At the northern point of the Wellesley Island Archipelago in the Gulf of Carpentaria, you will find the remote Island community of Gununa and the windswept offices of Mornington Shire Council.
The weathered exterior – an unlikely place to find a progressive and predominately indigenous staff body who were recently successful in gaining a scholarship to participate in the Local Government Managers of Australia Rural Challenge.
So formed a team comprising of council’s key indigenous leaders Claire Farrell, Jade Linden, John Grondman, Wendie Loogatha and Andrew Thompson – tutored along the way by Naseem Chetty.
Mornington Shire Council housing administrator Jade Linden says “many of our families have second and third generation employment with the Mornington Shire Council, so we felt privileged to represent an organisation at the forefront of local issues and instilling positive change.”
Well respected Kaiadilt woman Wendie Loogatha, unable to attend the event last minute, added “we have made this place (Mornington Shire) our home for many generations and we are proud of our culture, environment, community and council”.
With a vision to challenge their knowledge and build self-esteem, the deadly team (dubbed the Wellesley man-o’-wars named after a native bird that lives on nearby Manowar Island and always returns home), journeyed over 600kms (4 plane landings) to compete in regional challenge at Innisfail.
Mornington Shire Council’s executive director of infrastructure Andrew Thompson said “there are few opportunities to fly far from the nest and represent the region, so the scholarship presented a golden opportunity to associate with people from the mainland”.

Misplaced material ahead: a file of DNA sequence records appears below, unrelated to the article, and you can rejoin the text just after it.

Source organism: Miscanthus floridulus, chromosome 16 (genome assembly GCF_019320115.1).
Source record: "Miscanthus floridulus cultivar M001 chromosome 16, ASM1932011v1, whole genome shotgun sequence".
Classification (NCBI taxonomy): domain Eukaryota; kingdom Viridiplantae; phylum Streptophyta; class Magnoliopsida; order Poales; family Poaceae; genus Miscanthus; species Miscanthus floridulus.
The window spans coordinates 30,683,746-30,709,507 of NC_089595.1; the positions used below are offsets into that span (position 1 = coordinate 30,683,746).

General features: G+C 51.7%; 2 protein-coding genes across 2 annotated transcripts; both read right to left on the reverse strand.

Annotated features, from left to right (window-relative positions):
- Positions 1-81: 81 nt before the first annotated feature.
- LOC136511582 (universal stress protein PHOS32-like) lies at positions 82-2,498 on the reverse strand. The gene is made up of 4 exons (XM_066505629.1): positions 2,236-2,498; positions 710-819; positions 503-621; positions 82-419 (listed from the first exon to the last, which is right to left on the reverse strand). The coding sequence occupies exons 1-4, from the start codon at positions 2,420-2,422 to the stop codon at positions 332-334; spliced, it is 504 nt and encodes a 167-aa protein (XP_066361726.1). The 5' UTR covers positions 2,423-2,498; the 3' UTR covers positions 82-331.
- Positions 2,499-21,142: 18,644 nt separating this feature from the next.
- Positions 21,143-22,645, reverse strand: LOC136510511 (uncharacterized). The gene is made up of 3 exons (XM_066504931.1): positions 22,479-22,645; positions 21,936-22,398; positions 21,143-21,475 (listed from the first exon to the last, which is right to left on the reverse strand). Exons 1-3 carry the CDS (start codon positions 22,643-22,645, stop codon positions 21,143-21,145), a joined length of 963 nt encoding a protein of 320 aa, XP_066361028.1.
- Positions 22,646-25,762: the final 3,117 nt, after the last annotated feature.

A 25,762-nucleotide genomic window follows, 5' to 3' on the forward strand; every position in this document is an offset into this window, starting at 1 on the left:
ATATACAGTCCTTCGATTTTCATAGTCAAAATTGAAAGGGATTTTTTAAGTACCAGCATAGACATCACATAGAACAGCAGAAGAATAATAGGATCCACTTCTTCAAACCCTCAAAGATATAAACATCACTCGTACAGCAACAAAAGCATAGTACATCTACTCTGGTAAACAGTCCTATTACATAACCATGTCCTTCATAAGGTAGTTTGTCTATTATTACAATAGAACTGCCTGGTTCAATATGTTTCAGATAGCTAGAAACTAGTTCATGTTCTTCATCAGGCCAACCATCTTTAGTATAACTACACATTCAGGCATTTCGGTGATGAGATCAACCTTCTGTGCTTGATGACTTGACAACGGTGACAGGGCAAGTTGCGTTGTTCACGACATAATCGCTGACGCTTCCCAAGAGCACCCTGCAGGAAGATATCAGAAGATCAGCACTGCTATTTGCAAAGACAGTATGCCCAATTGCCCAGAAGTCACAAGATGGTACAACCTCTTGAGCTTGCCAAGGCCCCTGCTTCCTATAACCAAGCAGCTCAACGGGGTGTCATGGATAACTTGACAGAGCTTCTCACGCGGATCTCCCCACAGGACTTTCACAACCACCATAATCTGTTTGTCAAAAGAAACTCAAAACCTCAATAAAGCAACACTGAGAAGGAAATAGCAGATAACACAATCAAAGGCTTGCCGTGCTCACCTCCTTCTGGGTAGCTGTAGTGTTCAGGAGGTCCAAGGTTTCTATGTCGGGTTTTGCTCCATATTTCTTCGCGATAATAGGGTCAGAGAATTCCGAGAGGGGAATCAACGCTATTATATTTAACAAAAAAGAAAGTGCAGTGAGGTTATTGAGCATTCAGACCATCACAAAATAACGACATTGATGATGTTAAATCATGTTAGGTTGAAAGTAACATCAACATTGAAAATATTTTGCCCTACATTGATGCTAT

“There was obviously some trepidation felt within our team, but as the most inaccessible region in Australia, our crew embarked upon this 9-hour journey to represent our peoples from five major clan groups: Lardil Yangaal Kaiadilt Waanyi and Gungilidda,” says Mr Thompson.
Administration manager Claire Farrell said the experience has given her refreshed insight into management despite her thirty years experience in local government.
Jack-of-all trades and workshop manager John Grondman (four trade qualifications to date) was obviously up for the challenge – “it is a great test of character to step outside barriers… you can achieve much if you just let yourself”.
Mornington Shire Mayor Brad Wilson appointed the team as ambassadors: to gain knowledge from the experience and pass on accomplishments with others in the remote community. “The team exceeded expectations, and together with the Councillors, I highly commend them for their efforts.
“I encourage fellow Indigenous communities to follow our lead and embark on such challenges…spread your wings like the Wellesley man-o-wars and step out of your comfort zones,” says Cr Wilson.